20 Under 25: John Pfingsten 

Pianist, 11, Lutz

Jon Pfingsten in a rehearsal room at the Patel (those are his trophies atop his piano).

Shanna Gillette

Jon Pfingsten in a rehearsal room at the Patel (those are his trophies atop his piano).

Beginner's luck? No luck involved: John Pfingsten is simply a preternaturally assured young pianist who began playing two and a half years ago, won a competition for beginners seven months later, and has gone on to excel in every contest he's entered since. Presented with a Gold Cup by the National Federation of Music Clubs in May for achieving superior scores at three consecutive state conventions, last month he won the Instrumental Music category in Tampa's Got Talent at the Patel and was awarded a scholarship to the Conservatory's Intermediate Jazz Ensemble.

Neat trick: "St. Louis Blues," the piece he performed in the talent showcase, was the first jazz piece he'd ever played.

Why his playing stands out: "He's always motivated to learn," says his teacher at Patel, John Hernandez. "He has the patience to really polish a piece. I see a lot of bright future for John."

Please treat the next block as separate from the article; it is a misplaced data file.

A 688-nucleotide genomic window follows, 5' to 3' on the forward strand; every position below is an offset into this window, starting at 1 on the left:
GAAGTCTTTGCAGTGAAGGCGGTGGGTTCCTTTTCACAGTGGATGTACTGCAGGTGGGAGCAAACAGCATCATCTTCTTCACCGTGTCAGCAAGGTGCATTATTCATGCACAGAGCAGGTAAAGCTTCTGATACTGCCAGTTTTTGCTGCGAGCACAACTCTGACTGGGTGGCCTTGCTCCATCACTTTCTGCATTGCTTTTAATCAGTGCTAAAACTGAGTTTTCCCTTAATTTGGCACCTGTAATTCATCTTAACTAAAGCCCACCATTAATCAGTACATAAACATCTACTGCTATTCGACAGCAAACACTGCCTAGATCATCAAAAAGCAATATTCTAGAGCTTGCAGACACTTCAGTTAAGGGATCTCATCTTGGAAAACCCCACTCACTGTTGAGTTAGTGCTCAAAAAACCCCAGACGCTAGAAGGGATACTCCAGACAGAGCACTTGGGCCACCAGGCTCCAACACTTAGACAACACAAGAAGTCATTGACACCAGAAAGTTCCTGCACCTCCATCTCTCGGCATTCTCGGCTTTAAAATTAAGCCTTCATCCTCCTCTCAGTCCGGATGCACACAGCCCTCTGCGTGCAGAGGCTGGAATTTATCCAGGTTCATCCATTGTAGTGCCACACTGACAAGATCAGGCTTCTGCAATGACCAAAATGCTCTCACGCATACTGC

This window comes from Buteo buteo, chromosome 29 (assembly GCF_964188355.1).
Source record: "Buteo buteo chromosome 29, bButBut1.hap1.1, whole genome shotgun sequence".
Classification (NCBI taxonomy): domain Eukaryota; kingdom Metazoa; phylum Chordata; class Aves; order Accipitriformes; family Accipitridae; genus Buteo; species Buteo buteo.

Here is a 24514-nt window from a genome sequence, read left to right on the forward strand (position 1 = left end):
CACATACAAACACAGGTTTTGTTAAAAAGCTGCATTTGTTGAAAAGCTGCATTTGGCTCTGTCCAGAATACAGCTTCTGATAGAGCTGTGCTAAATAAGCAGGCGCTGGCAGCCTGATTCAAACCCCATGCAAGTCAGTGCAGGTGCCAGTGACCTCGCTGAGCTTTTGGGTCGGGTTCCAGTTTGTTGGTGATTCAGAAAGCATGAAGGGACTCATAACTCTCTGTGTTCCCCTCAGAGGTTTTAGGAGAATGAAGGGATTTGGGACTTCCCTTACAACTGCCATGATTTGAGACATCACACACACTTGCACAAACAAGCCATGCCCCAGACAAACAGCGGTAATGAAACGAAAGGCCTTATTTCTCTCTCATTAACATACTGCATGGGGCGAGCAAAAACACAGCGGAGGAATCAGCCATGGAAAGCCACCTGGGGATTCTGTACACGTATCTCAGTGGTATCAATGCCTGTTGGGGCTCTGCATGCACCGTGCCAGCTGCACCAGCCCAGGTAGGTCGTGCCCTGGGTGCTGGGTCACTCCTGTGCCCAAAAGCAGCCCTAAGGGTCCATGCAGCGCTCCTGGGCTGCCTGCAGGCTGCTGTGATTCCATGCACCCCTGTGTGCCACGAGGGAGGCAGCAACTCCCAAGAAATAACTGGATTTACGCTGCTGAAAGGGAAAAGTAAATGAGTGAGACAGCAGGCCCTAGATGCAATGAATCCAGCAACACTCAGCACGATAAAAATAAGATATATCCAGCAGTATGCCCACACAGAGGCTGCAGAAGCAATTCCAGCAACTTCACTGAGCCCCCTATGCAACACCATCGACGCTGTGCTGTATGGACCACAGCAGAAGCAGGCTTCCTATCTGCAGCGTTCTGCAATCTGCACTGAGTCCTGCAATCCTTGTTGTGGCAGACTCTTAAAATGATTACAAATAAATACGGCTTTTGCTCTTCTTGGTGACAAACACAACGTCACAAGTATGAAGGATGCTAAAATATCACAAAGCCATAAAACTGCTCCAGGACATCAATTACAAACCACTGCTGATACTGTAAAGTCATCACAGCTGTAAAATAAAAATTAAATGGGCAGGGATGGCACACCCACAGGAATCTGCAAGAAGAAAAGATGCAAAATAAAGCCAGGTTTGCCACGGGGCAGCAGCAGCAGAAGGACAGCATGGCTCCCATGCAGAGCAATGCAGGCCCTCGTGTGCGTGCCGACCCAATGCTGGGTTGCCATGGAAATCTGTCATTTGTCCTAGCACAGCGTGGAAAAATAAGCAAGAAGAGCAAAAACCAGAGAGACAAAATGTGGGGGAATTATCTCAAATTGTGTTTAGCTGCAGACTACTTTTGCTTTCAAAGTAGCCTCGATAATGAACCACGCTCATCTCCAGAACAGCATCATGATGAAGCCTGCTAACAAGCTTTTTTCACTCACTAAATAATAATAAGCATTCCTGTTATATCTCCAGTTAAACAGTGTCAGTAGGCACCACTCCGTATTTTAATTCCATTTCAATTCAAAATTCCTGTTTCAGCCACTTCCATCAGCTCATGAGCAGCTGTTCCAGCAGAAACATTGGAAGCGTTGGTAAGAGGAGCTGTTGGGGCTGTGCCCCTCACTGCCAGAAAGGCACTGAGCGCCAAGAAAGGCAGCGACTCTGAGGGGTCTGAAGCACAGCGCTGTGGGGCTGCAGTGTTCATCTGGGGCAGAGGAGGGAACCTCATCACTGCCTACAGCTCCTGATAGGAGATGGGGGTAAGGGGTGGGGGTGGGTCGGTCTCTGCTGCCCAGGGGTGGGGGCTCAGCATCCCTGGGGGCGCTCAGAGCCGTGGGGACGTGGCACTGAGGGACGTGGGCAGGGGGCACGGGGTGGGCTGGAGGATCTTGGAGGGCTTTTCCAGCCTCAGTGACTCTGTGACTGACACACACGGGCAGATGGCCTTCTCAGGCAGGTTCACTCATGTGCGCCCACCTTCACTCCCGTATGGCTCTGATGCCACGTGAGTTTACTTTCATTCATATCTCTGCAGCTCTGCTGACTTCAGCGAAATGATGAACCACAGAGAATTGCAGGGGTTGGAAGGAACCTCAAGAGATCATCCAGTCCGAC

What John likes best about playing piano: "One of my favorite parts is when you get a new piece — new notes, new composer. That's really fun. And when you perform and you're sharing your talent with other people... it's thrilling." Plus, he says, "a piano is a good place to express your feelings."

His favorite pieces (besides "St. Louis Blues"): Beethoven's Sonatina in F ("that song is energetic — and fast") and Brahms' Hungarian Rhapsody (a good slow piece to play "if I'm sad").

Piano's not his only skill: "He just made his first $15 coaching tennis," says his mother, Melo. And next year he enters sixth grade in Buchanan Middle School's STEM Institute for students gifted in science, technology, engineering and math.

Music and math? Is there a connection there? Like, is learning a new piece like solving a puzzle? "Yeah, it is," says John. "My teacher tells me to play it part by part and then put the whole piece together. So it's exactly like a puzzle."

His work ethic: He practices one and a half hours a day, even though sometimes in the summer he's tempted to stop "when my friends call me and say, 'You want to go swimming?'"

His family's musical, too: His mother studied solfege (a music sight-reading system) in her native Ecuador. His older sister, Abigale, also studies piano with Hernandez at the Conservatory (she inspired her brother to start playing); and John's younger brother, Samuel, plays, too.

Immediate goal: To learn a concerto and get into the Patel Youth Orchestra.

Long-range goal: "I want to go to the Air Force Academy because my cousin finished first in his class there."

Favorite tennis player: Roger Federer.

Favorite pianist: My teacher. I admire him.

Read more about John: patelconservatory.blogspot.com

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